- Education: Though education is a career most sociology graduates apply for, there’s more than teaching political science, history, and social science. Some sociologists prefer traveling to various schools to enlighten students about mental and physical health. They also ensure that grant-funded programs and fundraising programs are a success. They can also educate others when they offer career counseling programs in various community organizations.
Salary Expectation for Jobs in The Field Of Sociology
According to the Bureau of Labor Statistics, sociologists earn an average salary of $79,460 as of May 2011. This figure has since risen, and any sociology worker can attest that even fresh graduates enjoy good pay immediately after college. As a sociology graduate, you need to discover the best approaches to maximize your salary as a sociologist.
However, the figures tend to differ among sociology graduates depending on the level of education among them. The knowledge gained applies to different fields such as law enforcement and education hence determine the range of salary earned. For this reason, the difference in salaries motivates students to consider individual career fields while keeping in mind other associated factors.
The increase of U.S. wages for sociology workers has remained a challenge for the past few decades, which is widely associated with different factors, which are defined below:
- Level of education: Sociologists with higher levels of learning remain the highest pain than those under them.
- Inequality: Salary growth in sociology has become slower than in other sectors over the past four decades.
- Gender: Wage inequality has become more prevalent in men than women, affecting the level of salary raise.
- Race and ethnicity: Salary growth has become faster for whites than Hispanics and blacks.
The U.S. salary budget increased to 3.3% in 2020 from 3.2% in 2019 based on the WorldatWork survey, a trend that will see sociologists get a salary increase each year through gradually. Though there isn’t a definitive answer for how much increase to expect, the increase often relies on the budget allocated for salaried individuals. Besides, wage increases may vary depending on additional education.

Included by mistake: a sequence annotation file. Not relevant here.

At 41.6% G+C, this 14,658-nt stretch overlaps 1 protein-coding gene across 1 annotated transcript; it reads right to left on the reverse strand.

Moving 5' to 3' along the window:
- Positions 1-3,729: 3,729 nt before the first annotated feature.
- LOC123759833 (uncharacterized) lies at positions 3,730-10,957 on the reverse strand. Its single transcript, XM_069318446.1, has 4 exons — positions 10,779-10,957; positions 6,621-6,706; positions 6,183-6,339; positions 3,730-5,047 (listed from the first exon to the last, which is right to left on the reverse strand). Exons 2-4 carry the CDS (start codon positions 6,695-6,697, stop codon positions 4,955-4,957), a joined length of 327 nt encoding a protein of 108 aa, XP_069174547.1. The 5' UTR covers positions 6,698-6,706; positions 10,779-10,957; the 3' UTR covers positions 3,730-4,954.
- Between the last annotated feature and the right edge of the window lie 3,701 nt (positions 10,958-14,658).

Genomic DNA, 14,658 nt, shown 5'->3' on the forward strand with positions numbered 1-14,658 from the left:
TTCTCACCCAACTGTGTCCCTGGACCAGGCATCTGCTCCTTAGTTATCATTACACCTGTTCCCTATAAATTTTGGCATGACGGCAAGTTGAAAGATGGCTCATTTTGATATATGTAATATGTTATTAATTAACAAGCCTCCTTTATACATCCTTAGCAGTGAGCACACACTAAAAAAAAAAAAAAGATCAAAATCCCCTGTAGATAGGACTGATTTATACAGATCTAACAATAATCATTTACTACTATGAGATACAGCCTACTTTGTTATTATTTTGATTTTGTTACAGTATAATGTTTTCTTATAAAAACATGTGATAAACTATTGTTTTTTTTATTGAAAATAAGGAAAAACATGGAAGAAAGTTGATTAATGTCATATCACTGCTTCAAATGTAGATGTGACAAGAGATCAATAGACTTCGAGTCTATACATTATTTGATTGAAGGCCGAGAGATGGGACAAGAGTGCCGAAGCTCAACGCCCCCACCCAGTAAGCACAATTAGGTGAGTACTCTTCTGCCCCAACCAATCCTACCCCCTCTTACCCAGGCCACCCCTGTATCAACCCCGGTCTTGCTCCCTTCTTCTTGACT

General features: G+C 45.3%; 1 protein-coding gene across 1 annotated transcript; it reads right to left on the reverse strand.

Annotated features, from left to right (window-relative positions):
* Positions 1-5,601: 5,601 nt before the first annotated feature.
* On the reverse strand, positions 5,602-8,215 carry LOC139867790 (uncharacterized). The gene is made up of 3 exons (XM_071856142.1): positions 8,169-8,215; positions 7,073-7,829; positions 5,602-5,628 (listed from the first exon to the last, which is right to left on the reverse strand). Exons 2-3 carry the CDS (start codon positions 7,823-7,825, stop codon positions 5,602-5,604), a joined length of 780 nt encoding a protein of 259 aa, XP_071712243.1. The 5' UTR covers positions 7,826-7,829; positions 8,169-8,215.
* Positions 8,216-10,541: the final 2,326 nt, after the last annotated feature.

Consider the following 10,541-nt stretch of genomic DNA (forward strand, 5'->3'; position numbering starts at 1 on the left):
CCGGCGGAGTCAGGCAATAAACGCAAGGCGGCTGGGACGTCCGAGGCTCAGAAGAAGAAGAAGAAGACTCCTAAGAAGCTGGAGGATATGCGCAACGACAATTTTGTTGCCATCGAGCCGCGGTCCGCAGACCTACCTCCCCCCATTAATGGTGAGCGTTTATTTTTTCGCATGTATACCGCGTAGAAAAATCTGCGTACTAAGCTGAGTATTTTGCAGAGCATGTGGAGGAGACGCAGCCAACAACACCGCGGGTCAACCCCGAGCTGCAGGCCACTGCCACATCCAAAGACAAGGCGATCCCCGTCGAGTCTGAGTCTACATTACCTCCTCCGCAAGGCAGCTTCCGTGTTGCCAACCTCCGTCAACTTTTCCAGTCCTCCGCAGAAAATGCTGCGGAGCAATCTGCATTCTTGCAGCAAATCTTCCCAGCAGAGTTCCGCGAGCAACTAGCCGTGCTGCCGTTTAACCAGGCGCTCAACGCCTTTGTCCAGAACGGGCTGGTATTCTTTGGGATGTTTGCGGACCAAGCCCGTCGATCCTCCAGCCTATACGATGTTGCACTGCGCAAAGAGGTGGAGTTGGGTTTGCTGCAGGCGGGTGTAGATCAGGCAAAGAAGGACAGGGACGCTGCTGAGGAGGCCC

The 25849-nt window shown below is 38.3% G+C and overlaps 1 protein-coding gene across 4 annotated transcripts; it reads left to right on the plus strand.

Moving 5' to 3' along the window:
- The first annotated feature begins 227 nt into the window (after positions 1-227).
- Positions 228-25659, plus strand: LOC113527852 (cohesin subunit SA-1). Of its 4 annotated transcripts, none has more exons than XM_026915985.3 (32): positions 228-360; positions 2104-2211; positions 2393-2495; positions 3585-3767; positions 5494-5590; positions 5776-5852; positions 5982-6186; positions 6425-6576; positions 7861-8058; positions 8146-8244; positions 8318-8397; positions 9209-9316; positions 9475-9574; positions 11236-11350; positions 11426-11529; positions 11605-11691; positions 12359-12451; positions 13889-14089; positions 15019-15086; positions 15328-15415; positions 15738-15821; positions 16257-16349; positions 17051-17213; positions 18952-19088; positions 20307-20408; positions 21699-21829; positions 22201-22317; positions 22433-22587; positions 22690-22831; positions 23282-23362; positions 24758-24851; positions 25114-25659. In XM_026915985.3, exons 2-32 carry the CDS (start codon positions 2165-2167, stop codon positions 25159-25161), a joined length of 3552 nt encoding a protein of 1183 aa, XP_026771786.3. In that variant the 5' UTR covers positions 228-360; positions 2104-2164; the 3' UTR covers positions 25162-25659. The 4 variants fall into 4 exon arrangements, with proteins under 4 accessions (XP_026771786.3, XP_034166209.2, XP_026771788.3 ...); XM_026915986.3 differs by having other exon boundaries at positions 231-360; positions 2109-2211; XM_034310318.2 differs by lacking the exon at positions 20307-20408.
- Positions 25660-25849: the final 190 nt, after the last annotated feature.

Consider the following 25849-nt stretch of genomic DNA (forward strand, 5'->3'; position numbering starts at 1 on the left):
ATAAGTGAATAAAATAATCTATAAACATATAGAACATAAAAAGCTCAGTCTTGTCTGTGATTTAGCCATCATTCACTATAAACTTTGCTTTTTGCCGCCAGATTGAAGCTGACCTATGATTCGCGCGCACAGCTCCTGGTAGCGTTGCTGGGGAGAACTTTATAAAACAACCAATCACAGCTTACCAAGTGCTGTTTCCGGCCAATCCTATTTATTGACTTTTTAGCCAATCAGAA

Did you know that Sociology is one of the most paying courses after college? Sociology is one of the broadest courses, and students study several social behaviors such as criminology, family, and marriage. Certain skills, such as researching, communication, and problem-solving skills, help them solve social issues.
Every student should work hard to get an entry into the best colleges offering a sociology program to graduate with a sociology degree. Students in these colleges can access the required resources to study sociology hence enjoy studying it. They are assured of securing a job in one of the fields despite the high competition.
Best Colleges Offering Sociology Courses
Here are the best colleges to study sociology in the US offering various types of degrees in sociology:
- Harvard University
- University of California-Berkeley
- Columbia University in New York City
- University of California-Los Angeles
- Boston College
Studying sociology is an advantage of a lifetime. People who study sociology know why and how people interact with each other, study social phenomena, and know-how to solve social issues. Whether it’s family or business matters, these individuals have the values and skills to manage a group of people. People with sociology majors can also fit in various societies and solve social inequality.